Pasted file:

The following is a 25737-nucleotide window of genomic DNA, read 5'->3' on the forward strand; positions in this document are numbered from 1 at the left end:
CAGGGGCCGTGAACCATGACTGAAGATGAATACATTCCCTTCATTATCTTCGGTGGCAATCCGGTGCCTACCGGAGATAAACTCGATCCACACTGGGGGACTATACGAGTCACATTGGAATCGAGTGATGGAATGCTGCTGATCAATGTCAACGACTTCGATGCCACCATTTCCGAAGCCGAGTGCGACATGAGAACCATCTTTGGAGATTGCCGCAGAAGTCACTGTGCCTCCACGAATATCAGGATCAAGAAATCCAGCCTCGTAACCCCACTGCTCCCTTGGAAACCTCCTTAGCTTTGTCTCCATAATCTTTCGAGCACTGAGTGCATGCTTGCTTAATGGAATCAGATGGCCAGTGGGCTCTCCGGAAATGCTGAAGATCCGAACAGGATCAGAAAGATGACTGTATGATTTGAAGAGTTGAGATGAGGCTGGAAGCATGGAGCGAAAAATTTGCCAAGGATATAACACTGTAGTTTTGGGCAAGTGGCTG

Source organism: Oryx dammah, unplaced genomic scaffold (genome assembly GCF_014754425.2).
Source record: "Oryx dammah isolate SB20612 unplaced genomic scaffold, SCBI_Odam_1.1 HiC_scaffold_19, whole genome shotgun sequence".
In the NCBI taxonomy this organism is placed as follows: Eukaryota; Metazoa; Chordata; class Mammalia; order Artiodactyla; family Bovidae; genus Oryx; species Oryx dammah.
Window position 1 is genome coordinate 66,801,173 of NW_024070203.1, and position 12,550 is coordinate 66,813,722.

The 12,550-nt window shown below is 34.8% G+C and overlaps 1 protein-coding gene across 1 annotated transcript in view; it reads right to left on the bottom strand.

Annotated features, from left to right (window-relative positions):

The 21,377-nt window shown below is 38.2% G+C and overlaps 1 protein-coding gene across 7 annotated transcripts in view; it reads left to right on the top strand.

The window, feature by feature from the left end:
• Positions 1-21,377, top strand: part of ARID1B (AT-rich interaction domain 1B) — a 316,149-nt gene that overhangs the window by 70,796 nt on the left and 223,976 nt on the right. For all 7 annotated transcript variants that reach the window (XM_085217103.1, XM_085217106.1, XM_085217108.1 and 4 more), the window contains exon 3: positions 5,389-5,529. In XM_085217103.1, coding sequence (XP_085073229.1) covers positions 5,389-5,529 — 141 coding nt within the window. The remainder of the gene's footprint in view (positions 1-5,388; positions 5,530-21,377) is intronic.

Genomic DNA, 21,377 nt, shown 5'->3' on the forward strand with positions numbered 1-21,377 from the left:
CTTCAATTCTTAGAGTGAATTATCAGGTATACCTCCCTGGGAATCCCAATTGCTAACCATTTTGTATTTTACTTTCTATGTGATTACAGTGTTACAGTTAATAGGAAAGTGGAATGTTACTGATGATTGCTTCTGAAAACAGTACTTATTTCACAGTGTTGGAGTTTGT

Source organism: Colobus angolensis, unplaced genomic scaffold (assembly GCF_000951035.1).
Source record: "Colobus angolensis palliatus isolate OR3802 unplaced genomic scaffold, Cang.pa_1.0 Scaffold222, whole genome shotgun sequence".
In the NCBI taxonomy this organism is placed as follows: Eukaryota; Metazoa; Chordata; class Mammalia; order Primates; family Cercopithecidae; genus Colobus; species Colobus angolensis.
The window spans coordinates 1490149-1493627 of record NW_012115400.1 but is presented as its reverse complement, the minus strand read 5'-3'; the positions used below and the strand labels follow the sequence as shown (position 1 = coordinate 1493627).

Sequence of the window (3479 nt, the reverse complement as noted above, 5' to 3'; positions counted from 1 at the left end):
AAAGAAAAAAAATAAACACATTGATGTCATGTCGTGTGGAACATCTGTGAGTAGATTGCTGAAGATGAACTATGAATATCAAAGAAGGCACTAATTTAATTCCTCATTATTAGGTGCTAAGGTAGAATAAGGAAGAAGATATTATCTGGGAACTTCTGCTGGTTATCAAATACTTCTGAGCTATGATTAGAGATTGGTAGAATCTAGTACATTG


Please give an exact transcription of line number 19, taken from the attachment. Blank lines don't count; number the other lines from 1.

AAAGAAAAAAAATAAACACATTGATGTCATGTCGTGTGGAACATCTGTGAGTAGATTGCTGAAGATGAACTATGAATATCAAAGAAGGCACTAATTTAATTCCTCATTATTAGGTGCTAAGGTAGAATAAGGAAGAAGATATTATCTGGGAACTTCTGCTGGTTATCAAATACTTCTGAGCTATGATTAGAGATTGGTAGAATCTAGTACATTG